But the tone was upbeat and optimistic in that the prospect of real regime change within Iran actually closer now that it had been in most participants’ recent memory.
Mrs. Rajavi, in her remarks, emphasized that regime change must come from within Iran and not be perceived as being fueled or controlled by external forces such as the U.S. Only then could the Iranian people embrace a peaceful movement to a true democracy willingly aligning themselves with fellow exiled Iranians notably MEK members.
The stage has been set and the recipe seems to be cooking. Now we just have to see if the chef can whip up a masterpiece.
More about MEK:
A Long Conflict between the Clerical Regime and the MEK
The origins of the MEK date back to before the 1979 Iranian Revolution., the MEK helped to overthrow the dictatorship of Shah Reza Pahlavi, but it quickly became a bitter enemy of the emerging the religious fascism under the pretext of Islamic Republic. To this day, the MEK and NCRI describe Ruhollah Khomenei and his associates as having co-opted a popular revolution in order to empower themselves while imposing a fundamentalist view of Islam onto the people of Iran.
Under the Islamic Republic, the MEK was quickly marginalized and affiliation with it was criminalized. Much of the organization’s leadership went to neighboring Iraq and built an exile community called Camp Ashraf, from which the MEK organized activities aimed at ousting the clerical regime and bringing the Iranian Revolution back in line with its pro-democratic origins. But the persistence of these efforts also prompted the struggling regime to crack down with extreme violence on the MEK and other opponents of theocratic rule.
The crackdowns culminated in the massacre of political prisoners in the summer of 1988, as the Iran-Iraq War was coming to a close. Thousands of political prisoners were held in Iranian jails at that time, many of them having already served out their assigned prison sentences. And with the MEK already serving as the main voice of opposition to the regime at that time, its members and supporters naturally made up the vast majority of the population of such prisoners.
As the result of a fatwa handed down by Khomeini, the regime convened what came to be known as the Death Commission, assigning three judges the task of briefly interviewing prisoners to determine whether they retained any sympathy for the MEK or harbored any resentment toward the existing government. Those who were deemed to have shown any sign of continued opposition were sentenced to be hanged. After a period of about three months, an estimated 30,000 people had been put to death. Many other killings of MEK members preceded and followed that incident, so that today the Free Iran rally includes an annual memorial for approximately 120,000 martyrs from the People’s Mojahedin Organization of Iran.
The obvious motive behind the 1988 massacre and other such killings was the destruction of the MEK. And yet it has not only survived but thrived, gaining allies to form the NCRI and acquiring the widespread support that is put on display at each year’s Free Iran rally. In the previous events, the keynote speech was delivered by Maryam Rajavi, who has been known to receive several minutes of applause from the massive crowd as she takes the stage. Her speeches provide concrete examples of the vulnerability of the clerical regime and emphasize the ever-improving prospects for the MEK to lead the way in bringing about regime change.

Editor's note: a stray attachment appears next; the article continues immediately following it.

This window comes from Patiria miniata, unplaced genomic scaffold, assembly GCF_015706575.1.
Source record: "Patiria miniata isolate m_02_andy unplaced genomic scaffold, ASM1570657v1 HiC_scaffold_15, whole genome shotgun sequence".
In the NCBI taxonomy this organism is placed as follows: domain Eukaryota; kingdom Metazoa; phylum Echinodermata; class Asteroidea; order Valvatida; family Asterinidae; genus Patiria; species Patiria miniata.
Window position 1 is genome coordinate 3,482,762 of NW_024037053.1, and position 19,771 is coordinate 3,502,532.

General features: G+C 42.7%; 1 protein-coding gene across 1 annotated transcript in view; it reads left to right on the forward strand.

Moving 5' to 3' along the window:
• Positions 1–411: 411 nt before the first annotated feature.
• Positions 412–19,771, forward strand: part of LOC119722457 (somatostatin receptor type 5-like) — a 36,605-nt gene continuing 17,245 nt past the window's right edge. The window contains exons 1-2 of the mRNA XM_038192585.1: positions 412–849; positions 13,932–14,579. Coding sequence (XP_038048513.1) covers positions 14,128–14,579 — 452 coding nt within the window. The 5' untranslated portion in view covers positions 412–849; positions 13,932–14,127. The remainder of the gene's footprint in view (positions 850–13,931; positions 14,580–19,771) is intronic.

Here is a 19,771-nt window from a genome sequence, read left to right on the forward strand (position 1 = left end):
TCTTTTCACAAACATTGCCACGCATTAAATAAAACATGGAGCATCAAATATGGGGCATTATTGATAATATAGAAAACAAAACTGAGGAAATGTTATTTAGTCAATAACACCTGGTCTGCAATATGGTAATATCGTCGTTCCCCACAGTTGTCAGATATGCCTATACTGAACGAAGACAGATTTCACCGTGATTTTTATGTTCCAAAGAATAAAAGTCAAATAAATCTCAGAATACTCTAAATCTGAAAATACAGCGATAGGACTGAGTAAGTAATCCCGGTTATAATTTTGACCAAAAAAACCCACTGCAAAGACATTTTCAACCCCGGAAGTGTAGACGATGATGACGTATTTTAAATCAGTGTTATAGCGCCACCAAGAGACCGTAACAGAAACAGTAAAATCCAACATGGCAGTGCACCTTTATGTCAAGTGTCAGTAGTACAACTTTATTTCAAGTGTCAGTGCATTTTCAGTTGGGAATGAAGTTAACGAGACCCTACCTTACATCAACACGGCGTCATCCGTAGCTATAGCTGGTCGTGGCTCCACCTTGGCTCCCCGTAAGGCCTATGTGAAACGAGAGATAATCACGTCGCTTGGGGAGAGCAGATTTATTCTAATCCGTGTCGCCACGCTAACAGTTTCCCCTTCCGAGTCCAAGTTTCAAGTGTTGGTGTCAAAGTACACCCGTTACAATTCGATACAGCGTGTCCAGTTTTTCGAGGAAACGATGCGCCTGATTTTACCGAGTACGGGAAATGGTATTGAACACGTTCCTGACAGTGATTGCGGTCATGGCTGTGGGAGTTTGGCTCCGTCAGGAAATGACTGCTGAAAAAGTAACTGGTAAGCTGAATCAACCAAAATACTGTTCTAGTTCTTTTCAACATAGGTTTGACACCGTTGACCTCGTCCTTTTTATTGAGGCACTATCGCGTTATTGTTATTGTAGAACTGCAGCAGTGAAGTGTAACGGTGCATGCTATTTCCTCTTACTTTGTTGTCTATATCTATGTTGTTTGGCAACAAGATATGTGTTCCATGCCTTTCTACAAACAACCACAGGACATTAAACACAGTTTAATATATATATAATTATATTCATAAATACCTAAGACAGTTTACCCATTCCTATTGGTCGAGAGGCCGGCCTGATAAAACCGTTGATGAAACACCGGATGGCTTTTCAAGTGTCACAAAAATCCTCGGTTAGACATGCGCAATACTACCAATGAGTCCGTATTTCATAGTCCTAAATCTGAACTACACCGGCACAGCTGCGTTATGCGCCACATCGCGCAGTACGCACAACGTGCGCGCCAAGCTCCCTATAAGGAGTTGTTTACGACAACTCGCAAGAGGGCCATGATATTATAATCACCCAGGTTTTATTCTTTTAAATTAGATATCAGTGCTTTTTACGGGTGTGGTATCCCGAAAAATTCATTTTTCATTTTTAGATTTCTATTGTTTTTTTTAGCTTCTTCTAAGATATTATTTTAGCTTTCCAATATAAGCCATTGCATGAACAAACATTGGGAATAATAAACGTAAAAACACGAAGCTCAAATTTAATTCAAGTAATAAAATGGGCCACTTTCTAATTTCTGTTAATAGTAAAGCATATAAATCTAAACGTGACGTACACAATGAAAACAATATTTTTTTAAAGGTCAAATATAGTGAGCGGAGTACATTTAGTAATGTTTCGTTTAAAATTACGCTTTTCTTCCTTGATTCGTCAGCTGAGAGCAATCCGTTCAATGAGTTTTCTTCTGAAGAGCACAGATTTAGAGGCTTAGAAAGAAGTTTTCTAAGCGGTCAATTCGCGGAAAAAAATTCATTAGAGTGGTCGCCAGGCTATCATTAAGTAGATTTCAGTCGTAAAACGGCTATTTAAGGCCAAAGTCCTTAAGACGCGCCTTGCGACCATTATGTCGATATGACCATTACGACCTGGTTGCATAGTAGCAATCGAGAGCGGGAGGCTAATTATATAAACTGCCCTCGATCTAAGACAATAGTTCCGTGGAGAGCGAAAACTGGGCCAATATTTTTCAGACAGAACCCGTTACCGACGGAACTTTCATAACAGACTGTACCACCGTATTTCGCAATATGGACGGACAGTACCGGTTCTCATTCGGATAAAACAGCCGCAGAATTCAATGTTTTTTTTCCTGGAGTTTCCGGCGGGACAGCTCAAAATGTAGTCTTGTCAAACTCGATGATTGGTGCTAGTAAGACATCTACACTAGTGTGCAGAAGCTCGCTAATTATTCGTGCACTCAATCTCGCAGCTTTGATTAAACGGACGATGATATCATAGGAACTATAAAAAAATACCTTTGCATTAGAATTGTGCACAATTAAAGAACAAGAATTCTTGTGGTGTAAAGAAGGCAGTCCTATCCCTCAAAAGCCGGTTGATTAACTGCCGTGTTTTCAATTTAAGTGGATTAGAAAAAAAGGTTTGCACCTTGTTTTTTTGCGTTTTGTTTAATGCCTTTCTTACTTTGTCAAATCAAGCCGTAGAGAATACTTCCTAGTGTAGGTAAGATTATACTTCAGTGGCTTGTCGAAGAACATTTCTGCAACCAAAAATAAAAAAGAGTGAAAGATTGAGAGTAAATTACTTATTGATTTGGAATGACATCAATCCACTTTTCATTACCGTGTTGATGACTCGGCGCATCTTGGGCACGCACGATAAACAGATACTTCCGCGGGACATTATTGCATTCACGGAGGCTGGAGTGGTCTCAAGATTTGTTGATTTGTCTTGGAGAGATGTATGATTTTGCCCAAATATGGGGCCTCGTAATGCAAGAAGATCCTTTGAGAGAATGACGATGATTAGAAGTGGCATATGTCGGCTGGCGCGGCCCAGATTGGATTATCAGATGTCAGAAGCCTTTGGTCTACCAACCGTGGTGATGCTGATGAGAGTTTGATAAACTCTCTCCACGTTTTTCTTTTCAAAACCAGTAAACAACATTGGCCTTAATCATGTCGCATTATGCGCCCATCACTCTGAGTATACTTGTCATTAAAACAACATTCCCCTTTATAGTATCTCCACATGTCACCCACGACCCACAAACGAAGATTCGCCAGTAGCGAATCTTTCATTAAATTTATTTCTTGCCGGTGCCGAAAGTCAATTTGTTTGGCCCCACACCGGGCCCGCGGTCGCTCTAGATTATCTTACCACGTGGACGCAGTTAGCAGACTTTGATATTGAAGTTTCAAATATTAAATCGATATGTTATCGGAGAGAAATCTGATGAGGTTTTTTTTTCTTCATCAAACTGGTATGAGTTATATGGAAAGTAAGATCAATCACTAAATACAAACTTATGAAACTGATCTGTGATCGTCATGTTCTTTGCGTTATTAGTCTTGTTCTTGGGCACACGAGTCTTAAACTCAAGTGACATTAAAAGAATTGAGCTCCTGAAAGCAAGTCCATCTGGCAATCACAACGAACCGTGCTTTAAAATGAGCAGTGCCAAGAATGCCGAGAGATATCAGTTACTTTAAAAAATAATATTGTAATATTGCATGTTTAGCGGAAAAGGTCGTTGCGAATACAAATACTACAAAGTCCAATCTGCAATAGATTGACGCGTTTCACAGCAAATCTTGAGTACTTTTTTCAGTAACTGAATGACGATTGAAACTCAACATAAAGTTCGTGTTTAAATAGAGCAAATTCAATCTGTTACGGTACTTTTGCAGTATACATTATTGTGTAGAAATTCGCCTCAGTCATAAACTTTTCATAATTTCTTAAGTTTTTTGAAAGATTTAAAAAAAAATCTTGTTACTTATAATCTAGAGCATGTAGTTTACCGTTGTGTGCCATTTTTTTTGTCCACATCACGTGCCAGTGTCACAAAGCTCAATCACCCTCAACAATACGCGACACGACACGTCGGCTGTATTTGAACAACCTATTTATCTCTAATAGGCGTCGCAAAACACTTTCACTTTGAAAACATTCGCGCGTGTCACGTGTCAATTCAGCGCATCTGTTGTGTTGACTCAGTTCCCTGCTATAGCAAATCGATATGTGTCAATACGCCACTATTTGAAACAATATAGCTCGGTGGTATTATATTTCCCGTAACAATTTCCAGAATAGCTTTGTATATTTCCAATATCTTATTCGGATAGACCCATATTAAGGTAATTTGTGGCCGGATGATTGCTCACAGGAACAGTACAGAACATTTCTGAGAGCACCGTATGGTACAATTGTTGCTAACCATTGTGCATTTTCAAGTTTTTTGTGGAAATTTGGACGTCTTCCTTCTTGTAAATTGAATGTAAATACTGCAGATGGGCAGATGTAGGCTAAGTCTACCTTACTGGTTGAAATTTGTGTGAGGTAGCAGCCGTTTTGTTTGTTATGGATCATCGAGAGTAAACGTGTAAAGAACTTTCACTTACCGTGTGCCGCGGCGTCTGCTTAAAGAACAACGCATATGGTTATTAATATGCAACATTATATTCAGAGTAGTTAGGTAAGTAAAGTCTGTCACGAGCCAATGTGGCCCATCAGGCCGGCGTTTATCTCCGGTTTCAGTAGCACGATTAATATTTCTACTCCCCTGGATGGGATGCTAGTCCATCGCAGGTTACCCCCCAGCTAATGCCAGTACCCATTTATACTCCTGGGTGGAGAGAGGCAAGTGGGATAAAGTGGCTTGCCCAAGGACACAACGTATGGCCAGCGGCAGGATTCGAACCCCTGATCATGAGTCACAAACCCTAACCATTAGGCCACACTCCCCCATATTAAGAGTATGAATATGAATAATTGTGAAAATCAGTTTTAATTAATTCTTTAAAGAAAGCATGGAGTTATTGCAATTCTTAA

The recipients of that message are diverse and they include more than just the assembled crowd of MEK members and supporters. The expectation is that the international dignitaries at each year’s event will carry the message of the MEK back to their own governments and help to encourage more policymakers to recognize the role of the Iranian Resistance in the potential creation of a free and democratic Iranian nation. It is also expected that the event will inspire millions of Iranians to plan for the eventual removal of the clerical regime. And indeed, the MEK broadcasts the event via its own satellite television network, to millions of Iranian households with illegal hookups.
MEK’s Domestic Activism and Intelligence Network
What’s more, the MEK retains a solid base of activists inside its Iranian homeland. In the run-up to this year’s Free Iran rally the role of those activists was particularly evident, since the event comes just a month and a half after the latest Iranian presidential elections, in which heavily stage-managed elections resulted in the supposedly moderate incumbent Hassan Rouhani securing reelection. His initial election in 2013 was embraced by some Western policymakers as a possible sign of progress inside the Islamic Republic, but aside from the 2015 nuclear agreement with six world powers, none of his progressive-sounding campaign promises have seen the light of day.
Rouhani’s poor record has provided additional fertile ground for the message of the MEK and Maryam Rajavi. The Iranian Resistance has long argued that change from within the regime is impossible, and this was strongly reiterated against the backdrop of the presidential elections, when MEK activists used graffiti, banners, and other communications to describe the sitting president as an “imposter.” Many of those same communications decried Rouhani’s leading challenger, Ebrahim Raisi, as a “murderer,” owing to his leading role in the massacre of MEK supporters in 1988.
That fact helped to underscore the domestic support for the People’s Mojahedin Organization of Iran, insofar as many people who participated in the election said they recognized Raisi as the worst the regime had to offer, and that they were eager to prevent him from taking office. But this is not to say that voters saw Rouhani in a positive light, especially where the MEK is concerned. Under the Rouhani administration, the Justice Minister is headed by Mostafa Pourmohammadi, who also served on the Death Commission and declared as recently as last year that he was proud of himself for having carried out what he described as God’s command of death for MEK supporters.